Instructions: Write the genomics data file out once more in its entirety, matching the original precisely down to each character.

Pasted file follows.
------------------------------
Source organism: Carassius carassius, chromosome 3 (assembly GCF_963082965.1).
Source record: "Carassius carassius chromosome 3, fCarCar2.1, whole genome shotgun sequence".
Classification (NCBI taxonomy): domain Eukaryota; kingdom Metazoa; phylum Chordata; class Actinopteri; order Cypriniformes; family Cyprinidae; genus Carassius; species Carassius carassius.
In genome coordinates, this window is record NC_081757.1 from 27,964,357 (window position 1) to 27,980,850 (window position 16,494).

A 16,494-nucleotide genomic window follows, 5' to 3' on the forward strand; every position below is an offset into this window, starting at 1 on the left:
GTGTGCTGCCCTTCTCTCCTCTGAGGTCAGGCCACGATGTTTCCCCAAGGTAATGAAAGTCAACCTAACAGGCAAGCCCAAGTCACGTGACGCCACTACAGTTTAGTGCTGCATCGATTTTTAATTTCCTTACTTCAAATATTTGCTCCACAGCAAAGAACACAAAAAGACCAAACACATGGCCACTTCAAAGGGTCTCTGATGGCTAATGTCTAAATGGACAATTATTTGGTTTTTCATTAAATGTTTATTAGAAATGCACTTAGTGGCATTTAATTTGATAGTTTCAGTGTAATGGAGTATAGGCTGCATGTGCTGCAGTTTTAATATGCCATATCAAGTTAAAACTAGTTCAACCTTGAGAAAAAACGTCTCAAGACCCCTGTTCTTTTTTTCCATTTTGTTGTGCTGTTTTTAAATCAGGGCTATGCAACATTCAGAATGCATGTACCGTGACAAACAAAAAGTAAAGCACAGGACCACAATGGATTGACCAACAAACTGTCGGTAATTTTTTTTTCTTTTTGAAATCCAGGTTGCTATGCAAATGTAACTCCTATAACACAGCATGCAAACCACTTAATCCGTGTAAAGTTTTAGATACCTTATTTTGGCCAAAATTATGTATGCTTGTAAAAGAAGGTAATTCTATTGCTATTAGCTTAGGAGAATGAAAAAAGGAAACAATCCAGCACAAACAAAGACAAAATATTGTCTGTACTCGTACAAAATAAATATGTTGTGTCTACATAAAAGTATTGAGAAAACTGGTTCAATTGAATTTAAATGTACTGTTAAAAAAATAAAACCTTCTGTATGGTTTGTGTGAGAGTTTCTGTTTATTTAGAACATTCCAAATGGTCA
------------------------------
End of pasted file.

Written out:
Source organism: Carassius carassius, chromosome 3 (assembly GCF_963082965.1).
Source record: "Carassius carassius chromosome 3, fCarCar2.1, whole genome shotgun sequence".
Classification (NCBI taxonomy): domain Eukaryota; kingdom Metazoa; phylum Chordata; class Actinopteri; order Cypriniformes; family Cyprinidae; genus Carassius; species Carassius carassius.
In genome coordinates, this window is record NC_081757.1 from 27,964,357 (window position 1) to 27,980,850 (window position 16,494).

A 16,494-nucleotide genomic window follows, 5' to 3' on the forward strand; every position below is an offset into this window, starting at 1 on the left:
GTGTGCTGCCCTTCTCTCCTCTGAGGTCAGGCCACGATGTTTCCCCAAGGTAATGAAAGTCAACCTAACAGGCAAGCCCAAGTCACGTGACGCCACTACAGTTTAGTGCTGCATCGATTTTTAATTTCCTTACTTCAAATATTTGCTCCACAGCAAAGAACACAAAAAGACCAAACACATGGCCACTTCAAAGGGTCTCTGATGGCTAATGTCTAAATGGACAATTATTTGGTTTTTCATTAAATGTTTATTAGAAATGCACTTAGTGGCATTTAATTTGATAGTTTCAGTGTAATGGAGTATAGGCTGCATGTGCTGCAGTTTTAATATGCCATATCAAGTTAAAACTAGTTCAACCTTGAGAAAAAACGTCTCAAGACCCCTGTTCTTTTTTTCCATTTTGTTGTGCTGTTTTTAAATCAGGGCTATGCAACATTCAGAATGCATGTACCGTGACAAACAAAAAGTAAAGCACAGGACCACAATGGATTGACCAACAAACTGTCGGTAATTTTTTTTTCTTTTTGAAATCCAGGTTGCTATGCAAATGTAACTCCTATAACACAGCATGCAAACCACTTAATCCGTGTAAAGTTTTAGATACCTTATTTTGGCCAAAATTATGTATGCTTGTAAAAGAAGGTAATTCTATTGCTATTAGCTTAGGAGAATGAAAAAAGGAAACAATCCAGCACAAACAAAGACAAAATATTGTCTGTACTCGTACAAAATAAATATGTTGTGTCTACATAAAAGTATTGAGAAAACTGGTTCAATTGAATTTAAATGTACTGTTAAAAAAATAAAACCTTCTGTATGGTTTGTGTGAGAGTTTCTGTTTATTTAGAACATTCCAAATGGTCA